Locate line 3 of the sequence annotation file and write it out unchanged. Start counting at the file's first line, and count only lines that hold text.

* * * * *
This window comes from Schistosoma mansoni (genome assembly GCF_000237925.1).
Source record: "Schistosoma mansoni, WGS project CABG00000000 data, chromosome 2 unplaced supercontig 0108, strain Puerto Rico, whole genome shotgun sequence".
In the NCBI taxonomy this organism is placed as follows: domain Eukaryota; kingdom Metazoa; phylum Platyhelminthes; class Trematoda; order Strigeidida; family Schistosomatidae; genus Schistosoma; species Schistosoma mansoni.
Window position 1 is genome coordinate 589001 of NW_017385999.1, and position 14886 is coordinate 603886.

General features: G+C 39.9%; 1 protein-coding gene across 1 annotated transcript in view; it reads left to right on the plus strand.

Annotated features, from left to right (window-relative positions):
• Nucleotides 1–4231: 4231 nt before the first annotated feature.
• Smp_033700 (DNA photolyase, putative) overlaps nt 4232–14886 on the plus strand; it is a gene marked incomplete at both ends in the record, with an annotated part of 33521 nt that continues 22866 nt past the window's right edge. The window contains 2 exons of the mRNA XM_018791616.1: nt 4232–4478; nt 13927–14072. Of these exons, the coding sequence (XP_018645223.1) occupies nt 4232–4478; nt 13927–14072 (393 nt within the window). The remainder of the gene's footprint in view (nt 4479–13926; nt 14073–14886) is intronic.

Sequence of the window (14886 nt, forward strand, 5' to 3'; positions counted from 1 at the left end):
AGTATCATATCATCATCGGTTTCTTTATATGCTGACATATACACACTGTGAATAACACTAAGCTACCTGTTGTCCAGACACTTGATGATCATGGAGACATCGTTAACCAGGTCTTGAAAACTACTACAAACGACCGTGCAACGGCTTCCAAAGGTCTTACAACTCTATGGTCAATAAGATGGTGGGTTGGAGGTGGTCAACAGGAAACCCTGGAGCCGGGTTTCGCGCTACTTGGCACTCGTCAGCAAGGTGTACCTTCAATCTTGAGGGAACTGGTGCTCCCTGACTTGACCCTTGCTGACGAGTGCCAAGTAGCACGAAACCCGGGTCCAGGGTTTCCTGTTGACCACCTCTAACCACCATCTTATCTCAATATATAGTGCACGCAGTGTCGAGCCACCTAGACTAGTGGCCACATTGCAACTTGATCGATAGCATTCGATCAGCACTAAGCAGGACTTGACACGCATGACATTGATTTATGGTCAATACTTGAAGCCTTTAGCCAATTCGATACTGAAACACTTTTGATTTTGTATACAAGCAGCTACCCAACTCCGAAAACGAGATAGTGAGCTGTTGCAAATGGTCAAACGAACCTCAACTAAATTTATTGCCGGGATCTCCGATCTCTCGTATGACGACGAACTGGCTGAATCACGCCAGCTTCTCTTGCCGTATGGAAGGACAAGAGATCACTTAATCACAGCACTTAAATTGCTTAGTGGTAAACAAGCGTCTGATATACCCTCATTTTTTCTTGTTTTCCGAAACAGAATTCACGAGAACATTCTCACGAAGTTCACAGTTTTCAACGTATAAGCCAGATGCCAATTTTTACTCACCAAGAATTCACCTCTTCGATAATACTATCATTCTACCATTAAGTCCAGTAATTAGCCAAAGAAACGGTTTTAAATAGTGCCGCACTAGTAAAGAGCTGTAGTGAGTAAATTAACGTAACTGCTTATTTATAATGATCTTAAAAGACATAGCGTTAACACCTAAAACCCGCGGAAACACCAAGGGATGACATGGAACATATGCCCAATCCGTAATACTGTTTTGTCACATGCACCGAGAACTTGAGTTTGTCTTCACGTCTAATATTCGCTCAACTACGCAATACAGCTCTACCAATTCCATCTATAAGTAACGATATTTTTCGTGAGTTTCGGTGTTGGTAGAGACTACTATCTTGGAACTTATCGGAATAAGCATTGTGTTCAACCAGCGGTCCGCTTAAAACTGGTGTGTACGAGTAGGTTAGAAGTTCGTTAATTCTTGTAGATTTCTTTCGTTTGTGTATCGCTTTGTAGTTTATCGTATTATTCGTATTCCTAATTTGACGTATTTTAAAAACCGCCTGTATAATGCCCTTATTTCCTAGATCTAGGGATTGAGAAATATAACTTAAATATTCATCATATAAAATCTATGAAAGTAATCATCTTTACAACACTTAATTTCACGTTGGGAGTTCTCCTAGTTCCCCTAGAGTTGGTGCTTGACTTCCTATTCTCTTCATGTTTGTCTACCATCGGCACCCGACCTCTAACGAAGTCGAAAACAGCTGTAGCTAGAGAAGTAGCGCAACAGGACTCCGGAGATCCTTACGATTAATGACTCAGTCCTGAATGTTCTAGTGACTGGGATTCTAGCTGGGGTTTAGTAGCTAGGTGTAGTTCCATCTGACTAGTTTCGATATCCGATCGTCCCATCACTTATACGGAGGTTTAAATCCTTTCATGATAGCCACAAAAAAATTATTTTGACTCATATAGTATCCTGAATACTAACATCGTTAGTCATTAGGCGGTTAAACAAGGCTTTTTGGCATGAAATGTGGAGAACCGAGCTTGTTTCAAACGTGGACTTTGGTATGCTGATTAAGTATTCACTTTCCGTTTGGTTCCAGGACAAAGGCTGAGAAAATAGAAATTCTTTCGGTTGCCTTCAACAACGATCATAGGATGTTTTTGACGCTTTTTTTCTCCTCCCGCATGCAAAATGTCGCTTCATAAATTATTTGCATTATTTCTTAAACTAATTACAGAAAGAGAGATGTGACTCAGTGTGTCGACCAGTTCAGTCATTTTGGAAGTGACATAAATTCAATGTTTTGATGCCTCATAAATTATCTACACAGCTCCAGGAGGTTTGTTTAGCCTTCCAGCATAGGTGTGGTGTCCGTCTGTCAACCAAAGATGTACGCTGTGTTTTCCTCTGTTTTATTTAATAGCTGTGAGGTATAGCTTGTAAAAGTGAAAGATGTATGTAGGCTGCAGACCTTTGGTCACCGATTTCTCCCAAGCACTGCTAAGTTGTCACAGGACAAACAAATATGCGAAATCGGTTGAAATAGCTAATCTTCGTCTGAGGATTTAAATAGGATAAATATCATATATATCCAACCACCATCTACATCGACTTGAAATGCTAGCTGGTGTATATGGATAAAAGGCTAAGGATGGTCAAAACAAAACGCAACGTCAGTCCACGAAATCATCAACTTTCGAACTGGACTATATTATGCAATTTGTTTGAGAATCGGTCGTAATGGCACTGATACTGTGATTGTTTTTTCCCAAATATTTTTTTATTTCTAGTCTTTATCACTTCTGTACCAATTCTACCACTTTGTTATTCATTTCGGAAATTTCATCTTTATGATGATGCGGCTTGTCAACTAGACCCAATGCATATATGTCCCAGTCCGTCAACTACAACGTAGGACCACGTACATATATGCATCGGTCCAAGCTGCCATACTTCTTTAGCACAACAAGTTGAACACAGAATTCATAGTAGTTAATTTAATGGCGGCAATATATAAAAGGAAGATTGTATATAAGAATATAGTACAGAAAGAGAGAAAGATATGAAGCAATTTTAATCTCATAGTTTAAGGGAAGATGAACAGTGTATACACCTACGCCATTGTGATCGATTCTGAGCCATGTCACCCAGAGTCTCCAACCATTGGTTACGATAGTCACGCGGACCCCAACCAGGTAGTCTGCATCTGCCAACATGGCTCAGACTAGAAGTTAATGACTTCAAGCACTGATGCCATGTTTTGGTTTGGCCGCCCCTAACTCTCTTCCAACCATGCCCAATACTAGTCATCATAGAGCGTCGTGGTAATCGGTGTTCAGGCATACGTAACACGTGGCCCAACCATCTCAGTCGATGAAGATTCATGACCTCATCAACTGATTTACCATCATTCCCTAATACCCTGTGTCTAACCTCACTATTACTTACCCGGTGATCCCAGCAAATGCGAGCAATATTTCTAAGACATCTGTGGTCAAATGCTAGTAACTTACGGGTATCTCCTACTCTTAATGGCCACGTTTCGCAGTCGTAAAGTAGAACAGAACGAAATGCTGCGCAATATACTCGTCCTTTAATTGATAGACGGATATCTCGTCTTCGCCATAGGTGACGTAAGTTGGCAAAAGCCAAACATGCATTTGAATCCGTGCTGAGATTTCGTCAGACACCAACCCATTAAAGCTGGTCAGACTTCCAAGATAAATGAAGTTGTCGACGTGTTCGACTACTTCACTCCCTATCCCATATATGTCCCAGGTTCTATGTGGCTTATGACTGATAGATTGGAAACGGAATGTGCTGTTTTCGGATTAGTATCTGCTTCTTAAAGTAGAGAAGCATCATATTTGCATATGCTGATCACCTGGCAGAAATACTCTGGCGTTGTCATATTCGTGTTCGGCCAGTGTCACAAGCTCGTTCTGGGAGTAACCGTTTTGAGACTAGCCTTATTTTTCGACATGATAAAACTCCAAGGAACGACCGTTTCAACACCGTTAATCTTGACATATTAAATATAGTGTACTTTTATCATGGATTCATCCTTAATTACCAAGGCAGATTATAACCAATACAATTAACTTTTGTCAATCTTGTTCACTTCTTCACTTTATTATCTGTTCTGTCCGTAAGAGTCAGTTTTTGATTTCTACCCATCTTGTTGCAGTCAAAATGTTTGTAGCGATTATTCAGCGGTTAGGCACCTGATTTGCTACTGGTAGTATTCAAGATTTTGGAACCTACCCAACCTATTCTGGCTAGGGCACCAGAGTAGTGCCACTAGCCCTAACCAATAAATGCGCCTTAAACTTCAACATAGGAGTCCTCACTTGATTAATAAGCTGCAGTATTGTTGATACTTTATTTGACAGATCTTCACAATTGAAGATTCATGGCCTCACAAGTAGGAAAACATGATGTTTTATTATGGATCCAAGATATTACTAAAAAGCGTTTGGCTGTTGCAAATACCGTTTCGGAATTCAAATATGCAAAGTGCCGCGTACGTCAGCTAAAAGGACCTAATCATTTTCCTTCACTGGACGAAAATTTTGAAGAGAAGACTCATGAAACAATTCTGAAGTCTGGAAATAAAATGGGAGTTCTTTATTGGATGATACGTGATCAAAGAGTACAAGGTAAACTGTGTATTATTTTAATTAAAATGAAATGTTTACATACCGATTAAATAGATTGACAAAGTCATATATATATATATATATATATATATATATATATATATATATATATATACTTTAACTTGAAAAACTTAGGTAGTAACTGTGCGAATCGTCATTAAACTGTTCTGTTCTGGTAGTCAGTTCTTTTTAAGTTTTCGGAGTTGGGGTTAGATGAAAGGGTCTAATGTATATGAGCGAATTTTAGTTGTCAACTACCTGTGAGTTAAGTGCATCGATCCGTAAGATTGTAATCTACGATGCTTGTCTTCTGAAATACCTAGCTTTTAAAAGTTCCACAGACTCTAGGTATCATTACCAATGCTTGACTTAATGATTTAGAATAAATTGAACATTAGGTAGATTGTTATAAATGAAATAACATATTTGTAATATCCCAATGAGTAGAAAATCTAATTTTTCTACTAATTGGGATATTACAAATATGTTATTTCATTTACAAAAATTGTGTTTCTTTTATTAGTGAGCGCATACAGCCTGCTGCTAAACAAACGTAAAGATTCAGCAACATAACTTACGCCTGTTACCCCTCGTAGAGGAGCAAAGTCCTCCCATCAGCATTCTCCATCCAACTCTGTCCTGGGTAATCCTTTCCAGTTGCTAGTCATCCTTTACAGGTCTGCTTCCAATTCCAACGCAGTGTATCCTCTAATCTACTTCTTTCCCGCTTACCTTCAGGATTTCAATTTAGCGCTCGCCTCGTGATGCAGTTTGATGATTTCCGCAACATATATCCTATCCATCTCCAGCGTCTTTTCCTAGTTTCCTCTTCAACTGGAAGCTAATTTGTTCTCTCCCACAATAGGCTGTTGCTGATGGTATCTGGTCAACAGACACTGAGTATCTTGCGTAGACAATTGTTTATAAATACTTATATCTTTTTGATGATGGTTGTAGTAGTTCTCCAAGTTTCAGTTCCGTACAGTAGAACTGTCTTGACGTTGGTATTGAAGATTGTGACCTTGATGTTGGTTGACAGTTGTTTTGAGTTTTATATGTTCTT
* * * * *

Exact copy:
In the NCBI taxonomy this organism is placed as follows: domain Eukaryota; kingdom Metazoa; phylum Platyhelminthes; class Trematoda; order Strigeidida; family Schistosomatidae; genus Schistosoma; species Schistosoma mansoni.